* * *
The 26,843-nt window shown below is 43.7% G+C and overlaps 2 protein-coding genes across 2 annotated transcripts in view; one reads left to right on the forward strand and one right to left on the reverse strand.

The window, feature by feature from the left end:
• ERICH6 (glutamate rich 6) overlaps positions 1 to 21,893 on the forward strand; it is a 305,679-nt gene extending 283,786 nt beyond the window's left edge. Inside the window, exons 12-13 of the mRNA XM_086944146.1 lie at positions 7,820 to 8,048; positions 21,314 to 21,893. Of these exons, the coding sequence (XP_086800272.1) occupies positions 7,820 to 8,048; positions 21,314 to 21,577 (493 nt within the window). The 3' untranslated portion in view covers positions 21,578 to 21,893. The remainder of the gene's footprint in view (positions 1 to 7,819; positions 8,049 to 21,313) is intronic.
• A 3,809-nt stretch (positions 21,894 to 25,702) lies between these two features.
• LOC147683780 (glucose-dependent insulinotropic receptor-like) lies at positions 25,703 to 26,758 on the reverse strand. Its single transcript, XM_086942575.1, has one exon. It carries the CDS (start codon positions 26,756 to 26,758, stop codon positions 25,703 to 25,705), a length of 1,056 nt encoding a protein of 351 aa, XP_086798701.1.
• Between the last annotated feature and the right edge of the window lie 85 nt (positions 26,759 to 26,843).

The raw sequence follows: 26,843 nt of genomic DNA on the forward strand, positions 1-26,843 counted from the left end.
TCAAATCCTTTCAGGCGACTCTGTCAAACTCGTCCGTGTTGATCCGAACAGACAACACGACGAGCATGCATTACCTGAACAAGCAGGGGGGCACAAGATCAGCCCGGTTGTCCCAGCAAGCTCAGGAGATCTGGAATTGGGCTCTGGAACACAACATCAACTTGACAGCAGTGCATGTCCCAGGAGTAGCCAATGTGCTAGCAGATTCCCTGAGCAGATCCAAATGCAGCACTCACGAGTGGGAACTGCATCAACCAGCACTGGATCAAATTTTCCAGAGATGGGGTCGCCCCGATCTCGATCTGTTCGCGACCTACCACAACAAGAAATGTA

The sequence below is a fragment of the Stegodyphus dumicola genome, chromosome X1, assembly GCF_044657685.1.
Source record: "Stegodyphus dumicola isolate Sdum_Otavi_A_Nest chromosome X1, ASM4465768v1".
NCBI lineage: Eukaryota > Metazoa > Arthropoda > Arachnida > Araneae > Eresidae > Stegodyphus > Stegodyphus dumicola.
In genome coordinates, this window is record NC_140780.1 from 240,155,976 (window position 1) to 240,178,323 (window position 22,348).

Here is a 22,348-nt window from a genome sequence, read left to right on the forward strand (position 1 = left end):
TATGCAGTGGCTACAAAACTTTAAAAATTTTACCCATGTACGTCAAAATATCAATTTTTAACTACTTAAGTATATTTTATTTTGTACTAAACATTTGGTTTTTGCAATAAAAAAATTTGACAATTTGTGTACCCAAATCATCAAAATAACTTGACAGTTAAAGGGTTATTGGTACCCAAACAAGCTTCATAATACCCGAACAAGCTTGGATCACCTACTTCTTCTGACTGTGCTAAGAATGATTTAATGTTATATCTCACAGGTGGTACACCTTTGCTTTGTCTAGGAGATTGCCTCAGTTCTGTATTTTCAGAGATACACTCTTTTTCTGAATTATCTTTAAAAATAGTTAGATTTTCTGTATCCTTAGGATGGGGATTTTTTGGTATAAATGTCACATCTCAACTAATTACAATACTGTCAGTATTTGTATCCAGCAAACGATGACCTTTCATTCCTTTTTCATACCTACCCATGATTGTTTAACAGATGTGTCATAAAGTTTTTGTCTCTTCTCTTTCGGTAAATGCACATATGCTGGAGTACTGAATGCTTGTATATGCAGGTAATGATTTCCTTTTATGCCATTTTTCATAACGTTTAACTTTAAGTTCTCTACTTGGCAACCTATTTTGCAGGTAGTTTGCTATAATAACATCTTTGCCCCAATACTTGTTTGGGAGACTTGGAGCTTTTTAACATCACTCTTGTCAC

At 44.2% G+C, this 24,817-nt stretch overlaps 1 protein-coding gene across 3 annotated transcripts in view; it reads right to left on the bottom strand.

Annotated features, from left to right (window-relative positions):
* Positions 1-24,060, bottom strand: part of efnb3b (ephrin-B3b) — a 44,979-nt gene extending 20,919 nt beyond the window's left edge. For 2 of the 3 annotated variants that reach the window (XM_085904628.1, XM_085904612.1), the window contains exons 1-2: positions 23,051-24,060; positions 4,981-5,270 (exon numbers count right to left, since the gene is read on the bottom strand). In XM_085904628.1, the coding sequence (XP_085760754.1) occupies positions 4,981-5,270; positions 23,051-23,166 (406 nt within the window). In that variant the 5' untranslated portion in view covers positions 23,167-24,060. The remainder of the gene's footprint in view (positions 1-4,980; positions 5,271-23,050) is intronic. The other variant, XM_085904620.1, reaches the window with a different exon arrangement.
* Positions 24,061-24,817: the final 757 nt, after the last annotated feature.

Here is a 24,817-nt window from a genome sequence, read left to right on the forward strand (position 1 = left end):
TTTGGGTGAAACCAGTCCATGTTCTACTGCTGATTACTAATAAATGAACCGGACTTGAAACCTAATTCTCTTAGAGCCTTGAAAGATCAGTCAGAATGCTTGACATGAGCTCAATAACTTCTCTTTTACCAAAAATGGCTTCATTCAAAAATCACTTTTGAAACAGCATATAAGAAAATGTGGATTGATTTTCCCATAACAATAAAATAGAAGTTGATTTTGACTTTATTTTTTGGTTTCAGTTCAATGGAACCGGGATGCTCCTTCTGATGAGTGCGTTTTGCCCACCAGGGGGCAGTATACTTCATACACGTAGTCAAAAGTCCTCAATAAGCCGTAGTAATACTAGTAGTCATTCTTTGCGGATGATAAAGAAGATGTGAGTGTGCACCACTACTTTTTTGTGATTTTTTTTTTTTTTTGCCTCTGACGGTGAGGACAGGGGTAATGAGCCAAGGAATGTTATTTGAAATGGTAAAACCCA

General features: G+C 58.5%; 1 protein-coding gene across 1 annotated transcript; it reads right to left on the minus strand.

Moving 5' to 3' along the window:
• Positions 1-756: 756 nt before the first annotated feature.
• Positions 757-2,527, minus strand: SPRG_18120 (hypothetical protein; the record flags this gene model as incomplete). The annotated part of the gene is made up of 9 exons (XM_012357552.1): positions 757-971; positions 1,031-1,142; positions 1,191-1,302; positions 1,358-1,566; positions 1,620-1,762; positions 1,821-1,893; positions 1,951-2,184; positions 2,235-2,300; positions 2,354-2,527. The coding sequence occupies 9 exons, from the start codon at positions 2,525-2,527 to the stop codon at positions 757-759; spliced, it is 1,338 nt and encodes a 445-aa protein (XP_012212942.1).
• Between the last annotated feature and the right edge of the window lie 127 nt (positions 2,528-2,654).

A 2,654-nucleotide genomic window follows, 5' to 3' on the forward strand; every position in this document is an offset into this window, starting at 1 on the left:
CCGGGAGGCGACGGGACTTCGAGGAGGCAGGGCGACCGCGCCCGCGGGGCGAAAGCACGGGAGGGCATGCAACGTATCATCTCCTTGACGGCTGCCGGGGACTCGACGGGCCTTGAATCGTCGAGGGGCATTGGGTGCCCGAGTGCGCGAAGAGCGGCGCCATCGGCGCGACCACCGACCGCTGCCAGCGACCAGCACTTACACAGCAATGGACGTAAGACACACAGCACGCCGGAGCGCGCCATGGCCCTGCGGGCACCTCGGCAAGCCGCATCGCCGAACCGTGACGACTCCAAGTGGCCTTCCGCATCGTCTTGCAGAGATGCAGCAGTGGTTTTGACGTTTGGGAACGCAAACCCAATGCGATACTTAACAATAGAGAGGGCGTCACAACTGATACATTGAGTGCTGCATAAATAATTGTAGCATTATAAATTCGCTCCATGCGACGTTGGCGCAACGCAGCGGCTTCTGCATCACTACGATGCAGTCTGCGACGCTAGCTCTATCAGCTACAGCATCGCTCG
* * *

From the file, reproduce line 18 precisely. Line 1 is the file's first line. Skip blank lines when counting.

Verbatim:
* Positions 24,061-24,817: the final 757 nt, after the last annotated feature.